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Aggregate credit card borrowing exhibits end-of-year seasonal patterns which vary across different sets of consumers

Today the Bureau released the latest quarterly consumer credit trends report, this time focusing on end-of-year credit card borrowing and repayment of credit card balances in the new year.

Consumer spending peaks each year during November and December, a period often referred to as the "holiday shopping season." 

This report explores how credit card borrowing patterns evolve during and after the annual peak in consumer spending in November and December each year and how this period of borrowing may correlate with financial distress. Additionally, this report studies how quickly these balances are repaid in subsequent months.

Key findings include:

  • General purpose credit card debt and retail store card debt exhibit end-of-year peaks with monthly aggregate balances steadily rising before the end of the calendar year and then falling gradually through March.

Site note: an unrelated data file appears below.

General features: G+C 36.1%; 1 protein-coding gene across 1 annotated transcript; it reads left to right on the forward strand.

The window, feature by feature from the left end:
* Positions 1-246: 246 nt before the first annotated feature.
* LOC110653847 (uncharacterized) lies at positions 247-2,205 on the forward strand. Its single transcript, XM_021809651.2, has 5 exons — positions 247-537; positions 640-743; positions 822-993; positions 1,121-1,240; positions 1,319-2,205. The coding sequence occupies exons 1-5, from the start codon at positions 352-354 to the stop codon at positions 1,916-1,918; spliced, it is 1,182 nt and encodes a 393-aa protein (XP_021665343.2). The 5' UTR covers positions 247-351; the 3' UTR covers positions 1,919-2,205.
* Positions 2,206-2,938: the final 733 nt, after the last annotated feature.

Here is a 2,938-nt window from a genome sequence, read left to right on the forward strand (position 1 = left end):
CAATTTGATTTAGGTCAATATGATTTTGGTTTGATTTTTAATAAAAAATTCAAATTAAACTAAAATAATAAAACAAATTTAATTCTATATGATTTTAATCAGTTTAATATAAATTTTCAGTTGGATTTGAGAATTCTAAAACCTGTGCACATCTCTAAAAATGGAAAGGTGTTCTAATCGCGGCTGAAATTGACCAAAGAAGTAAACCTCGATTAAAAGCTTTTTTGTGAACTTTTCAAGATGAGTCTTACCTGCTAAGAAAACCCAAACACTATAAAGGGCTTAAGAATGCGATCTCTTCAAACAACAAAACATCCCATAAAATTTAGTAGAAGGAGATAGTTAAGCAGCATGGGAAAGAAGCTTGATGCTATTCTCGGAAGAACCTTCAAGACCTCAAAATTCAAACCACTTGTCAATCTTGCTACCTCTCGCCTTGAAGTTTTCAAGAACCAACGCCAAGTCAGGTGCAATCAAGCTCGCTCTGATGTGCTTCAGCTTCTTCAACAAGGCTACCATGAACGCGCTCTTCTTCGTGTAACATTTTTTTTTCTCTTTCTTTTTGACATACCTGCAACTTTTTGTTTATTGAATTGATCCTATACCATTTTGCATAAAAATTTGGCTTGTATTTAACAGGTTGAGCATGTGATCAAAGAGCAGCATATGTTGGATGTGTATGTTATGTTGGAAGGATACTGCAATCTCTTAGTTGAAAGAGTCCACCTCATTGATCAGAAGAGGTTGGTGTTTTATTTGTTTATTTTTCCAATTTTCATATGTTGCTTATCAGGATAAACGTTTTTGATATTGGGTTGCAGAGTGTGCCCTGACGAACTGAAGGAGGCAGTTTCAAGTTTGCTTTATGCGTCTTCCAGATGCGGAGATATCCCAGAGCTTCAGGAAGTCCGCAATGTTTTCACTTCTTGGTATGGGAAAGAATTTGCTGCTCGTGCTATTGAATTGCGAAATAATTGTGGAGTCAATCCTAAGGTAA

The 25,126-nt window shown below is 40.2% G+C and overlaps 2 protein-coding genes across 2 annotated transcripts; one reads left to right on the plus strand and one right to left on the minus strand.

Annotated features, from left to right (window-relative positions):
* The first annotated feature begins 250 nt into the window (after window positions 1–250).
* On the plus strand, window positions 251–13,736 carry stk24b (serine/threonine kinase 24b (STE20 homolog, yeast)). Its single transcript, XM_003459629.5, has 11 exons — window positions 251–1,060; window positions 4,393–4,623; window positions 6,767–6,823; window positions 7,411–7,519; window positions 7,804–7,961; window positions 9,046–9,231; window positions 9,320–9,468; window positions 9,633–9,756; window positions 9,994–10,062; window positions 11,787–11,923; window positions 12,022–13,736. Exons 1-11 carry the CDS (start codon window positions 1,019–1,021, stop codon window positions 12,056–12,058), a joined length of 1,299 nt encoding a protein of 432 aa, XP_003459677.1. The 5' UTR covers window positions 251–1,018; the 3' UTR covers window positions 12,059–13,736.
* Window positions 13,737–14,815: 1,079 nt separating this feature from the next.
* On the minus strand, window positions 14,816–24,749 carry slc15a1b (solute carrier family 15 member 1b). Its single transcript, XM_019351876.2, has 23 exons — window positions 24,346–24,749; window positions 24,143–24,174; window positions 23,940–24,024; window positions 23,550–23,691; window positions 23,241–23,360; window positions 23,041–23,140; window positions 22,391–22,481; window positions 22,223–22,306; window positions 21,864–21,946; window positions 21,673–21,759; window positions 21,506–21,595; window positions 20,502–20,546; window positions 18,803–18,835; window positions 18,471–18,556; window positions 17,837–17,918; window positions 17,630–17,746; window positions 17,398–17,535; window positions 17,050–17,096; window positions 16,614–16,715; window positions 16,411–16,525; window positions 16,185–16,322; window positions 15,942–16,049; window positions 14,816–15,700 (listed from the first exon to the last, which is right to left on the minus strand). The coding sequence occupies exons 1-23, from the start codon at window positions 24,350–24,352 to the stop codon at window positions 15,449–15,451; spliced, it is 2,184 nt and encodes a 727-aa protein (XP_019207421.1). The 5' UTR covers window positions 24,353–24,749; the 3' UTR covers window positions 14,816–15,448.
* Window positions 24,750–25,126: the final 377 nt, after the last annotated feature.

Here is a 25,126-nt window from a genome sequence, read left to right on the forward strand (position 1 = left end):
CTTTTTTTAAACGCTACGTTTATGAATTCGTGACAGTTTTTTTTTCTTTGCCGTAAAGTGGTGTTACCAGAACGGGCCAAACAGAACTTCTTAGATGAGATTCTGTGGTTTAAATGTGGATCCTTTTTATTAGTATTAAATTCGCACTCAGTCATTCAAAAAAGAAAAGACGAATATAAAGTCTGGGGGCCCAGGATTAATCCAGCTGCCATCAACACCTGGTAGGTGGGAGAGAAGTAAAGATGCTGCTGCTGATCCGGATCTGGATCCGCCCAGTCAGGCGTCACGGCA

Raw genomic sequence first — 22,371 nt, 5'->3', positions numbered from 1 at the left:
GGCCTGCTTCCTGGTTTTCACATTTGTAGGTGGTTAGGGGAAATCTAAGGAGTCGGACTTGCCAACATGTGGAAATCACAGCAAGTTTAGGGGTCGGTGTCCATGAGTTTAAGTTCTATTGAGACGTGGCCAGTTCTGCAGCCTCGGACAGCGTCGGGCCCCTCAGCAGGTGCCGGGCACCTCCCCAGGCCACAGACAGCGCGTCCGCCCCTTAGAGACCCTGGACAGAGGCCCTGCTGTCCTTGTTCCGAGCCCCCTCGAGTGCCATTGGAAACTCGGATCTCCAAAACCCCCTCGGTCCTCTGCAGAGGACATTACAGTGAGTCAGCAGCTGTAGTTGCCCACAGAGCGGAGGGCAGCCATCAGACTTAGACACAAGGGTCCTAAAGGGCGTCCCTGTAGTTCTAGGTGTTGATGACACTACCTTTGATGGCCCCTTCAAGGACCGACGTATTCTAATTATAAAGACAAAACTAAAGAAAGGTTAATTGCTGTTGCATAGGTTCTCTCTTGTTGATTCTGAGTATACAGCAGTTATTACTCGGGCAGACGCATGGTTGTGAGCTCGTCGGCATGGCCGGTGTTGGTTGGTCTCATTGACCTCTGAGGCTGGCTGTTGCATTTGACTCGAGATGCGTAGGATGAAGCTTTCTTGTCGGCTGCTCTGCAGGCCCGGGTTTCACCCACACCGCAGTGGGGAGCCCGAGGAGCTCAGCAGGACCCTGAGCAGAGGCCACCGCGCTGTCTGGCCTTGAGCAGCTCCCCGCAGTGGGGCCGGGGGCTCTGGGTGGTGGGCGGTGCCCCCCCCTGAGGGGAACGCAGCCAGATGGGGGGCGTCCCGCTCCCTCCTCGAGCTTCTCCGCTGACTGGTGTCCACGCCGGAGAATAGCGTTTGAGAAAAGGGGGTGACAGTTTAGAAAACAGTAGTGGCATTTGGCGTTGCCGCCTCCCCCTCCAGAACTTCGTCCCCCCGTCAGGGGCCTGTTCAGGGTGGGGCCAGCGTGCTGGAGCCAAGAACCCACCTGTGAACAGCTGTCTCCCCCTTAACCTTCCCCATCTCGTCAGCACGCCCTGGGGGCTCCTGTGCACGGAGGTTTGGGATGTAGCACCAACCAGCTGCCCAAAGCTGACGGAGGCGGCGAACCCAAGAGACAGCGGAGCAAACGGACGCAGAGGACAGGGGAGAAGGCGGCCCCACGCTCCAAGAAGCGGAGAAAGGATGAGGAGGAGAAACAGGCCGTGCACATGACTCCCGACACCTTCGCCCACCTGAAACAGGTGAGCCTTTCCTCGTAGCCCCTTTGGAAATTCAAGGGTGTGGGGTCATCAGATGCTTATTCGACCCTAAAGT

• Consumer credit card borrowing experiences differ across consumers with different credit scores and different credit card utilization rates. The seasonal rise and fall in balances is greatest among consumers with superprime credit scores and consumers with lower utilization rates. In contrast, balances for consumers with subprime credit scores exhibit relatively little seasonality, and there is evidence this is related to their relatively high utilization rates.
  • Seasonal delinquency patterns may indicate financial distress among some credit card borrowers at the end of the year.

The data used in this report are from the Bureau’s Consumer Credit Panel, a longitudinal, nationally-representative sample of approximately five million de-identified credit records maintained by one of the three nationwide credit reporting companies.

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